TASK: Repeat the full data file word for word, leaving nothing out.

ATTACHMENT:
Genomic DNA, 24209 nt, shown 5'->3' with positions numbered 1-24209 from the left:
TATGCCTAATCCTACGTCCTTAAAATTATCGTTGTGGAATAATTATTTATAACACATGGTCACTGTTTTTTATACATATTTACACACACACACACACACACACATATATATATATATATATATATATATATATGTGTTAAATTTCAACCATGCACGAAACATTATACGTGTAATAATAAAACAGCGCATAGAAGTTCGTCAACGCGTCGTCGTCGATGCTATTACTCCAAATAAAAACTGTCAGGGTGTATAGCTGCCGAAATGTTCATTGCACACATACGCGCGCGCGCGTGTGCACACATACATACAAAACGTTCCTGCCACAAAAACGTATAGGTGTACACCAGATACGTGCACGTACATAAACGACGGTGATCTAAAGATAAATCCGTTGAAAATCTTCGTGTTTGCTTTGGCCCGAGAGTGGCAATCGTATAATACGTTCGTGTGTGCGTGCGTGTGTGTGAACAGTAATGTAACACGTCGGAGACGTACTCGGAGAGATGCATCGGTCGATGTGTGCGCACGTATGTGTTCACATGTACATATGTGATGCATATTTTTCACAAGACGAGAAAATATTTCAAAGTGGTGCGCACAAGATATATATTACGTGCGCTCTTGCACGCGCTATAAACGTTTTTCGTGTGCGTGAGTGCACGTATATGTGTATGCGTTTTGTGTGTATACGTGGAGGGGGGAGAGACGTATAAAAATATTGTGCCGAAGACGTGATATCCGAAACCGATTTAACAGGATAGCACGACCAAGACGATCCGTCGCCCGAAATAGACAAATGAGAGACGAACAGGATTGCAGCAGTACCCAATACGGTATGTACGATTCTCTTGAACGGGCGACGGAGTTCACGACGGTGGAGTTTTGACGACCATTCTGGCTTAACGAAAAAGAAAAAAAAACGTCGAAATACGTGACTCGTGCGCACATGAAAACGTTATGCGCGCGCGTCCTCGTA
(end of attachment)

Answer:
Genomic DNA, 24209 nt, shown 5'->3' with positions numbered 1-24209 from the left:
TATGCCTAATCCTACGTCCTTAAAATTATCGTTGTGGAATAATTATTTATAACACATGGTCACTGTTTTTTATACATATTTACACACACACACACACACACACATATATATATATATATATATATATATATATGTGTTAAATTTCAACCATGCACGAAACATTATACGTGTAATAATAAAACAGCGCATAGAAGTTCGTCAACGCGTCGTCGTCGATGCTATTACTCCAAATAAAAACTGTCAGGGTGTATAGCTGCCGAAATGTTCATTGCACACATACGCGCGCGCGCGTGTGCACACATACATACAAAACGTTCCTGCCACAAAAACGTATAGGTGTACACCAGATACGTGCACGTACATAAACGACGGTGATCTAAAGATAAATCCGTTGAAAATCTTCGTGTTTGCTTTGGCCCGAGAGTGGCAATCGTATAATACGTTCGTGTGTGCGTGCGTGTGTGTGAACAGTAATGTAACACGTCGGAGACGTACTCGGAGAGATGCATCGGTCGATGTGTGCGCACGTATGTGTTCACATGTACATATGTGATGCATATTTTTCACAAGACGAGAAAATATTTCAAAGTGGTGCGCACAAGATATATATTACGTGCGCTCTTGCACGCGCTATAAACGTTTTTCGTGTGCGTGAGTGCACGTATATGTGTATGCGTTTTGTGTGTATACGTGGAGGGGGGAGAGACGTATAAAAATATTGTGCCGAAGACGTGATATCCGAAACCGATTTAACAGGATAGCACGACCAAGACGATCCGTCGCCCGAAATAGACAAATGAGAGACGAACAGGATTGCAGCAGTACCCAATACGGTATGTACGATTCTCTTGAACGGGCGACGGAGTTCACGACGGTGGAGTTTTGACGACCATTCTGGCTTAACGAAAAAGAAAAAAAAACGTCGAAATACGTGACTCGTGCGCACATGAAAACGTTATGCGCGCGCGTCCTCGTA